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Author Topic: Paper Wallets How Doth It Work?  (Read 1328 times)
ipoomyself
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February 28, 2014, 09:50:07 AM
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I am thinking about storing all my bitcoin savings in a paper wallet but I'm confused how it works.

How does the software know how many coins that have been sent to that "cold storage" address since it is permanently offline.

I am hopelessly confused.

I just generated an offline address using bitaddress.org (saved the webpage to my pc for offline generation) and wtf that exact address exists on blockchain.info site how is this possibollll magic?

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shaobao88
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February 28, 2014, 10:09:13 AM
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Maybe this will help you - http://www.reddit.com/r/Bitcoin/comments/1c9xr7/

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softron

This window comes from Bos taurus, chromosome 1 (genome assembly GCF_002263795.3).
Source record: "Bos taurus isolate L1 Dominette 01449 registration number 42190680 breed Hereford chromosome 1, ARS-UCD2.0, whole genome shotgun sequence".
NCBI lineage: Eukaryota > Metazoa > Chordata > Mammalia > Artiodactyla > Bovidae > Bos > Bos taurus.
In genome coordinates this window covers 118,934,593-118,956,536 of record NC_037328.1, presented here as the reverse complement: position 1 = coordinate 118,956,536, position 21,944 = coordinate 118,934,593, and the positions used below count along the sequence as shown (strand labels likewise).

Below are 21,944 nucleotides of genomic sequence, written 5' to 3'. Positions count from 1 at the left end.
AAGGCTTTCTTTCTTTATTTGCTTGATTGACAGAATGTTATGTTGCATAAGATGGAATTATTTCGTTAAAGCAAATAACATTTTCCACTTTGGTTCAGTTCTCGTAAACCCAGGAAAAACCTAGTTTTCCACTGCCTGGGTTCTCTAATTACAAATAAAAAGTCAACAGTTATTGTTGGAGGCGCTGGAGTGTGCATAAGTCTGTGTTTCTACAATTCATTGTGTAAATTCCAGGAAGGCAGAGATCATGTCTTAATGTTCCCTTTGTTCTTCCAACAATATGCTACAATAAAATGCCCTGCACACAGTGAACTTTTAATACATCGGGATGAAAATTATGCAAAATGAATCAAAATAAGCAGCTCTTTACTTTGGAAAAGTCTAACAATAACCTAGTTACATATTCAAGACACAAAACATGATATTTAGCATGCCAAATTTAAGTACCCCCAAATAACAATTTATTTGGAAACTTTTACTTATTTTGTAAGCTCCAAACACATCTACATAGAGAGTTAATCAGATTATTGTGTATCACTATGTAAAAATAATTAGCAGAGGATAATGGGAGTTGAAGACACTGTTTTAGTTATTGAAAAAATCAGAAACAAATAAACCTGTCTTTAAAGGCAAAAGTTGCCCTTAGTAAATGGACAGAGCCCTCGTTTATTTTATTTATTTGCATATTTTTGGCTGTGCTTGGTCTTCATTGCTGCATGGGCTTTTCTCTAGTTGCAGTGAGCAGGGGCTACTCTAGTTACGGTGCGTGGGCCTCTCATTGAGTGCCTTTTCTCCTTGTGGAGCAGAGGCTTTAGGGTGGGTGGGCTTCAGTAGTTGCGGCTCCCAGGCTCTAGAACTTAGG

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February 28, 2014, 10:31:40 AM
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The blockchain holds all bitcoins stored in different wallet addresses, just make sure to keep yr private keys safe, you can also print a QR code of your private keys

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February 28, 2014, 10:40:50 AM
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Are there any bitcoins in that wallet?

DannyHamilton
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February 28, 2014, 04:52:13 PM
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I just generated an offline address using bitaddress.org (saved the webpage to my pc for offline generation) and wtf that exact address exists on blockchain.info site how is this possibollll magic?

As long as the bitcoin address is in the standard format (starts with a 1, has a proper checksum in the last 4 bytes, contains only base58check encoding characters), blockchain.info will display the address.  You type the address in when you search for it, and blockchain.info echoes that same address back at you when they display their "address" page.

I am thinking about storing all my bitcoin savings in a paper wallet but I'm confused how it works.

How does the software know how many coins that have been sent to that "cold storage" address since it is permanently offline.